Think before ... [you fill in the blank]
by Gerdd - 3/5/11 10:47 PM
In Reply to: Update by wtstandup
There is no software yet that I know of that tells you what to do with the duplicate files it finds. There must be hundreds of programs that find duplicate files for you. Some just report, others give you an option to tick the ones you want deleted, and so on.
So, before you even go and find duplicates - on external drives, in backup images etc, it can be a time consuming job - think of a strategy: As we all know, it is reckless to have only one copy of your data.
But do you just want one backup of your current files? Two copies in two different locations are better. What about historical backups?
Consider this: Somehow you manage to lose a file. It is important but you don't access it all the time. You make a backup and discard the old one. The new backup doesn't have the file - you deleted it before you took the backup. If you didn't keep some historical backups (archives) around your file is now gone for good. Same thing if you didn't lose it but it got infected by some virus. If you back up the infected file over the last or only good copy - end of story.
So, having all kinds of historical backups around is not all bad. And the $30 to buy a duplicate finder program could also buy you another external drive to back things up to once again and get some extra redundancy.
No - you don't want just one backup of everything any more than you want the mess of duplicate copies of ancient backups. You want an archive of one backup every so many months, and a second copy of that at your friend's house (have it encrypted if you don't trust him/her that much ...)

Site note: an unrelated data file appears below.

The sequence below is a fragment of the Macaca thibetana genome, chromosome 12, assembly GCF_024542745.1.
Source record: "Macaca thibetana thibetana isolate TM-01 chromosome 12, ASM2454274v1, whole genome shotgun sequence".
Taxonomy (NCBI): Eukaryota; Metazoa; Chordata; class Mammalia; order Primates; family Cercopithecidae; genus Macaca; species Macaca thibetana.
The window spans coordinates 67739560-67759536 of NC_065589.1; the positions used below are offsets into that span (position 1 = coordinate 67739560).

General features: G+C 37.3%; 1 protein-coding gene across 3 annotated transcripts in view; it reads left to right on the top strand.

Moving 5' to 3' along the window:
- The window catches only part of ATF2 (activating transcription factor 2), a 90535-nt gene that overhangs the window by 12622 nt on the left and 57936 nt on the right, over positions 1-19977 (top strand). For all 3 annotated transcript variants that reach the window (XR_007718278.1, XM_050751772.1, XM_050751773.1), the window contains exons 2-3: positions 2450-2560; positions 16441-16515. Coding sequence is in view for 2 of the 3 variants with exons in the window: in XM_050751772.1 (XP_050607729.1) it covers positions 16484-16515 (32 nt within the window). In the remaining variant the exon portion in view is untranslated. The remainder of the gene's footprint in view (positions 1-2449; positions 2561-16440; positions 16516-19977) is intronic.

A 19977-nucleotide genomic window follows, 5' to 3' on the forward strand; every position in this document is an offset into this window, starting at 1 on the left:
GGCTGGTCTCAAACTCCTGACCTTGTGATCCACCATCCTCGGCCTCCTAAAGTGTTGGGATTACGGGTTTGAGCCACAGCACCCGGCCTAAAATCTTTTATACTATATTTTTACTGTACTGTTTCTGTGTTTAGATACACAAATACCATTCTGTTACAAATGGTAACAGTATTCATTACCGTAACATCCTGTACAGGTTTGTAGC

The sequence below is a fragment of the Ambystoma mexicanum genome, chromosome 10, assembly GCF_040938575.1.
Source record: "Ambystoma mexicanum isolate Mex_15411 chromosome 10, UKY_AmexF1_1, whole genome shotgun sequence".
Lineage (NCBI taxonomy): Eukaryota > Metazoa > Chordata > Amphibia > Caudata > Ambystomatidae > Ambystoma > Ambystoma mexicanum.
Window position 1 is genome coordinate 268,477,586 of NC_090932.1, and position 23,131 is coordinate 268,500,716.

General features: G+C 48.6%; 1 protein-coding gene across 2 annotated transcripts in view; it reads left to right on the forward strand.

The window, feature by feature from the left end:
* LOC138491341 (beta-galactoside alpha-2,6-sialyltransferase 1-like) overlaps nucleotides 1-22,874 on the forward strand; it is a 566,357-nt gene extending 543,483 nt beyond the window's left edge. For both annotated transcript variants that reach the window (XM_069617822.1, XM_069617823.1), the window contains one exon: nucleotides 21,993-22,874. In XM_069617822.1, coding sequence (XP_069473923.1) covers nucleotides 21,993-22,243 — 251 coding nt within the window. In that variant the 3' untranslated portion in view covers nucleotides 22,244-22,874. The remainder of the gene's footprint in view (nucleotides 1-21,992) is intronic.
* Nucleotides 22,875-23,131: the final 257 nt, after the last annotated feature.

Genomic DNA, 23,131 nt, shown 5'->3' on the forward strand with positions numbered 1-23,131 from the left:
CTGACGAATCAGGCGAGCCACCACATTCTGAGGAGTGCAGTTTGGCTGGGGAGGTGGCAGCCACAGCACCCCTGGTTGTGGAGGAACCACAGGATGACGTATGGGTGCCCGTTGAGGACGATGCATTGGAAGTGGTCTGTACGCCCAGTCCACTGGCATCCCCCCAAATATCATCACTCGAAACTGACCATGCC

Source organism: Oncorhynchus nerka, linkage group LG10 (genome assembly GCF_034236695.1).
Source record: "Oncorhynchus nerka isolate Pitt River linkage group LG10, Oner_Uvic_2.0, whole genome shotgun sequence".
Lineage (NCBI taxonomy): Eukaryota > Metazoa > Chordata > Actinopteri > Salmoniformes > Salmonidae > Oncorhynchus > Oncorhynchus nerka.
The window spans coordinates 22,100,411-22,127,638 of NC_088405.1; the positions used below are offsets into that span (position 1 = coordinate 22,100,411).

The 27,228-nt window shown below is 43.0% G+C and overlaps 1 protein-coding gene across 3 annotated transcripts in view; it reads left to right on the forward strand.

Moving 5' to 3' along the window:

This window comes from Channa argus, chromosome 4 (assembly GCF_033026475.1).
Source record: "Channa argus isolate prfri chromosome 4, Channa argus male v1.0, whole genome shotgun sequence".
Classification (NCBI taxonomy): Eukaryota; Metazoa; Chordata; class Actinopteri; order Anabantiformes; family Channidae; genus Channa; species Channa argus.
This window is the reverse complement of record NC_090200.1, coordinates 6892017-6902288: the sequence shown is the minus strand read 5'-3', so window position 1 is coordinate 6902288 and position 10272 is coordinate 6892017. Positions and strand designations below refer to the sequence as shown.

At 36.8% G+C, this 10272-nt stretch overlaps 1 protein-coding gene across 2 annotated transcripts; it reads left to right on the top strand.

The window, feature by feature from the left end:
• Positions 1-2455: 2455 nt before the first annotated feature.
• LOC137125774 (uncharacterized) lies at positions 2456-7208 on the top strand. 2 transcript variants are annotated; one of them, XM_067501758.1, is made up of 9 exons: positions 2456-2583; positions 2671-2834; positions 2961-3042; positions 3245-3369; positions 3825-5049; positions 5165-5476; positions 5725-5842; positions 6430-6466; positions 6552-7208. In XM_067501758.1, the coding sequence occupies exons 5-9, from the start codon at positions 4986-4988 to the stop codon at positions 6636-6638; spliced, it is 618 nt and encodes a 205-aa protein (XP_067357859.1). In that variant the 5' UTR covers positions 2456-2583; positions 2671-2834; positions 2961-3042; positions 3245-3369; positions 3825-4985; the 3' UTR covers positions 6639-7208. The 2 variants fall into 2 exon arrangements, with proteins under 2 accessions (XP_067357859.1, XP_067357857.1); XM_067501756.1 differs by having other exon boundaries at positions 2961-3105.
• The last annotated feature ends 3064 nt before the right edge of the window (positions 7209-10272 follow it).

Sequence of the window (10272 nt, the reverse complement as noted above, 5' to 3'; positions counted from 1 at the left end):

I just started exactly that - took a 2TB external drive and collected all backups on it, compared them a bit, also compared what I found on old drives in the grab bag and of course what was online on the drives in my active computers. It is - as you will doubtlessly find out - a time consuming job, but it will get better once the foundation is laid. Then, once you have all the backups you want, make the duplicate copy and then go back and eliminate all the spurious copies you found all over the place. You may get a lot of the disk space back that you invested into your archive, but that is the last thing that should worry you at the current prices.
The main reason I am doing this is so that I know what I have and where - for a few years now I could start a hunt for a file in many locations. I usually would find it, but there was no method, no "algorithm" to the search, and thus no guarantee of success.
Did you notice that I didn't even start discussing what program to use? That is because there is no program that will do for you automatically what I just described. And for the rather mundane task of finding files on your drives and comparing them by name, timestamp and contents most of the available programs will do an equally adequate job.
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